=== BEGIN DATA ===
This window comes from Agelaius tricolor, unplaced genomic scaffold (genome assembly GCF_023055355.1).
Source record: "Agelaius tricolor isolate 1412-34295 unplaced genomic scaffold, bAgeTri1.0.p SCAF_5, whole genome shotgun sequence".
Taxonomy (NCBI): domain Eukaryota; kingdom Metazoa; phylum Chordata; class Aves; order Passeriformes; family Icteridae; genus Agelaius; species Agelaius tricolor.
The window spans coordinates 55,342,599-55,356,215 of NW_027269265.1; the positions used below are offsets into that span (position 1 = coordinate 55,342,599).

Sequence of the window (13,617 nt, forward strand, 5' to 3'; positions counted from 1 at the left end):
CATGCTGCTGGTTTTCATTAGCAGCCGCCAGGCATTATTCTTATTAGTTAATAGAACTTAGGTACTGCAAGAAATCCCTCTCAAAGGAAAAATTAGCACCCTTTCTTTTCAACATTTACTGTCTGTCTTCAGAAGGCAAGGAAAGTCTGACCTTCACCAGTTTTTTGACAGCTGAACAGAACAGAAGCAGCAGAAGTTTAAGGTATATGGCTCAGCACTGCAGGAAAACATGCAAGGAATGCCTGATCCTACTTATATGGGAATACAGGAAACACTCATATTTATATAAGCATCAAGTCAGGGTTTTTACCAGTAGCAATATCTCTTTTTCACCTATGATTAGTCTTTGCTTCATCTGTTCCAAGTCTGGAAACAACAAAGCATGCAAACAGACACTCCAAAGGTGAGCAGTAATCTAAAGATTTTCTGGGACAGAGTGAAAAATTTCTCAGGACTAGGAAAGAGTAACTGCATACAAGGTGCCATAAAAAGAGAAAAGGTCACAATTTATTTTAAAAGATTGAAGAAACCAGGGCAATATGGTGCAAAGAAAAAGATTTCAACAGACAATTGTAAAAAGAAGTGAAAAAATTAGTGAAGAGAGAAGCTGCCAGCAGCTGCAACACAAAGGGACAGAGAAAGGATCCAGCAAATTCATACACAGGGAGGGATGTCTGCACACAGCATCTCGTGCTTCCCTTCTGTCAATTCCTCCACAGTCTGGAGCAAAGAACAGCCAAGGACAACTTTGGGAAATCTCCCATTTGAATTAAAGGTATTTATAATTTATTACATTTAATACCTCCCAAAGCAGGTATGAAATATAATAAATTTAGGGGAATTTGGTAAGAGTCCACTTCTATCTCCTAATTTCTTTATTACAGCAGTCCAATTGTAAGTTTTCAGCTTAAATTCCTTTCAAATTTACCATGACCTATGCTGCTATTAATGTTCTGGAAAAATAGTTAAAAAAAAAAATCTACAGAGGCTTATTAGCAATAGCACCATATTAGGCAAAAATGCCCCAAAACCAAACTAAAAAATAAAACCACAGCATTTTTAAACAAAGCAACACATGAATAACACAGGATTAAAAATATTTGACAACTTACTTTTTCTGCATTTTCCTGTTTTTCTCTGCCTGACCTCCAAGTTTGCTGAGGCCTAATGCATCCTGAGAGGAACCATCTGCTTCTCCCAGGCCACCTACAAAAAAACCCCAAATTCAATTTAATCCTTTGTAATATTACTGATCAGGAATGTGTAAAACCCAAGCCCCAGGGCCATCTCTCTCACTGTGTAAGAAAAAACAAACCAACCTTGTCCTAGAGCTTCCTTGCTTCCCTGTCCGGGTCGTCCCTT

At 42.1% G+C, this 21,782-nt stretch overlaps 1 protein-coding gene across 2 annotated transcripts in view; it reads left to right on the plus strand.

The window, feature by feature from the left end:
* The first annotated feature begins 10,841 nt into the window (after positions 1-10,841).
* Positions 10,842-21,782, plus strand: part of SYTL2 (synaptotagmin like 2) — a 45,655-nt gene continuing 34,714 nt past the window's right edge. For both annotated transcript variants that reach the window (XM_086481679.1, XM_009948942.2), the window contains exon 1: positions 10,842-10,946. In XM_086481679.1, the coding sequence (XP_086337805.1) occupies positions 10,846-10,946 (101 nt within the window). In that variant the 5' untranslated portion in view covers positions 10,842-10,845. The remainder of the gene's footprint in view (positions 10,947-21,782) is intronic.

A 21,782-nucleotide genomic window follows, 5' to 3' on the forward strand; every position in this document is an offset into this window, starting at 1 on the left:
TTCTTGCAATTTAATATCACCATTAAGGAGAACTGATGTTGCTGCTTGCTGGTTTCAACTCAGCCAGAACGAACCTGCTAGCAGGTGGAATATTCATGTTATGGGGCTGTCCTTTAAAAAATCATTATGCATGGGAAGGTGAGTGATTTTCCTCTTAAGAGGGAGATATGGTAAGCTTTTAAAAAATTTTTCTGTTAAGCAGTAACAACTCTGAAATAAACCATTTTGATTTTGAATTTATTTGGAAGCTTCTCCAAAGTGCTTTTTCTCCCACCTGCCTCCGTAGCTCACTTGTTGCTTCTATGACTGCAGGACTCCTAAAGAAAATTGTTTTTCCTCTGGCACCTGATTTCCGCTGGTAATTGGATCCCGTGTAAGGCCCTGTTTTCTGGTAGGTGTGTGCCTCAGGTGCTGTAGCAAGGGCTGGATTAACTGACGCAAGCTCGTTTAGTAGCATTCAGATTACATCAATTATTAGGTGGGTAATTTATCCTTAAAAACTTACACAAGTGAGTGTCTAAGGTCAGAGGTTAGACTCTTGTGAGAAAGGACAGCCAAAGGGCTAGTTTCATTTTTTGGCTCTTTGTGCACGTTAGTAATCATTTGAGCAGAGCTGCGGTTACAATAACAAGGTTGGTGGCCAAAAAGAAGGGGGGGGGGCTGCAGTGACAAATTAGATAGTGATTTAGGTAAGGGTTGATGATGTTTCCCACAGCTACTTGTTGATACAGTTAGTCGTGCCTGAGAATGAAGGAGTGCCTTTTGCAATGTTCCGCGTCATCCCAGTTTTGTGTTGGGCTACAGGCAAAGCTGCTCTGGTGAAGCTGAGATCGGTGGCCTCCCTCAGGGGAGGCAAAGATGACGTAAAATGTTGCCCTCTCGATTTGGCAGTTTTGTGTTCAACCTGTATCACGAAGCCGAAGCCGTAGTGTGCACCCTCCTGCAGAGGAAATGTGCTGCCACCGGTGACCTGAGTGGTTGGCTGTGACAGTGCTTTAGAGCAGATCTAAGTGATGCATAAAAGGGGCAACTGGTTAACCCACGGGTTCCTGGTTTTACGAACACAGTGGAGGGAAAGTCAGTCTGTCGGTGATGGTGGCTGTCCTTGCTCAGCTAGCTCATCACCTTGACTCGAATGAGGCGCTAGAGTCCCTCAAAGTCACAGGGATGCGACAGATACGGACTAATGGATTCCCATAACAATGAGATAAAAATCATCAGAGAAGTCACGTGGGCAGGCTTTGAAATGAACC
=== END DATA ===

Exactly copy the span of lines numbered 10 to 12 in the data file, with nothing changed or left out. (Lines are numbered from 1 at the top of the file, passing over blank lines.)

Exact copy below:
* Positions 10,842-21,782, plus strand: part of SYTL2 (synaptotagmin like 2) — a 45,655-nt gene continuing 34,714 nt past the window's right edge. For both annotated transcript variants that reach the window (XM_086481679.1, XM_009948942.2), the window contains exon 1: positions 10,842-10,946. In XM_086481679.1, the coding sequence (XP_086337805.1) occupies positions 10,846-10,946 (101 nt within the window). In that variant the 5' untranslated portion in view covers positions 10,842-10,845. The remainder of the gene's footprint in view (positions 10,947-21,782) is intronic.

A 21,782-nucleotide genomic window follows, 5' to 3' on the forward strand; every position in this document is an offset into this window, starting at 1 on the left:
TTCTTGCAATTTAATATCACCATTAAGGAGAACTGATGTTGCTGCTTGCTGGTTTCAACTCAGCCAGAACGAACCTGCTAGCAGGTGGAATATTCATGTTATGGGGCTGTCCTTTAAAAAATCATTATGCATGGGAAGGTGAGTGATTTTCCTCTTAAGAGGGAGATATGGTAAGCTTTTAAAAAATTTTTCTGTTAAGCAGTAACAACTCTGAAATAAACCATTTTGATTTTGAATTTATTTGGAAGCTTCTCCAAAGTGCTTTTTCTCCCACCTGCCTCCGTAGCTCACTTGTTGCTTCTATGACTGCAGGACTCCTAAAGAAAATTGTTTTTCCTCTGGCACCTGATTTCCGCTGGTAATTGGATCCCGTGTAAGGCCCTGTTTTCTGGTAGGTGTGTGCCTCAGGTGCTGTAGCAAGGGCTGGATTAACTGACGCAAGCTCGTTTAGTAGCATTCAGATTACATCAATTATTAGGTGGGTAATTTATCCTTAAAAACTTACACAAGTGAGTGTCTAAGGTCAGAGGTTAGACTCTTGTGAGAAAGGACAGCCAAAGGGCTAGTTTCATTTTTTGGCTCTTTGTGCACGTTAGTAATCATTTGAGCAGAGCTGCGGTTACAATAACAAGGTTGGTGGCCAAAAAGAAGGGGGGGGGGCTGCAGTGACAAATTAGATAGTGATTTAGGTAAGGGTTGATGATGTTTCCCACAGCTACTTGTTGATACAGTTAGTCGTGCCTGAGAATGAAGGAGTGCCTTTTGCAATGTTCCGCGTCATCCCAGTTTTGTGTTGGGCTACAGGCAAAGCTGCTCTGGTGAAGCTGAGATCGGTGGCCTCCCTCAGGGGAGGCAAAGATGACGTAAAATGTTGCCCTCTCGATTTGGCAGTTTTGTGTTCAACCTGTATCACGAAGCCGAAGCCGTAGTGTGCACCCTCCTGCAGAGGAAATGTGCTGCCACCGGTGACCTGAGTGGTTGGCTGTGACAGTGCTTTAGAGCAGATCTAAGTGATGCATAAAAGGGGCAACTGGTTAACCCACGGGTTCCTGGTTTTACGAACACAGTGGAGGGAAAGTCAGTCTGTCGGTGATGGTGGCTGTCCTTGCTCAGCTAGCTCATCACCTTGACTCGAATGAGGCGCTAGAGTCCCTCAAAGTCACAGGGATGCGACAGATACGGACTAATGGATTCCCATAACAATGAGATAAAAATCATCAGAGAAGTCACGTGGGCAGGCTTTGAAATGAACC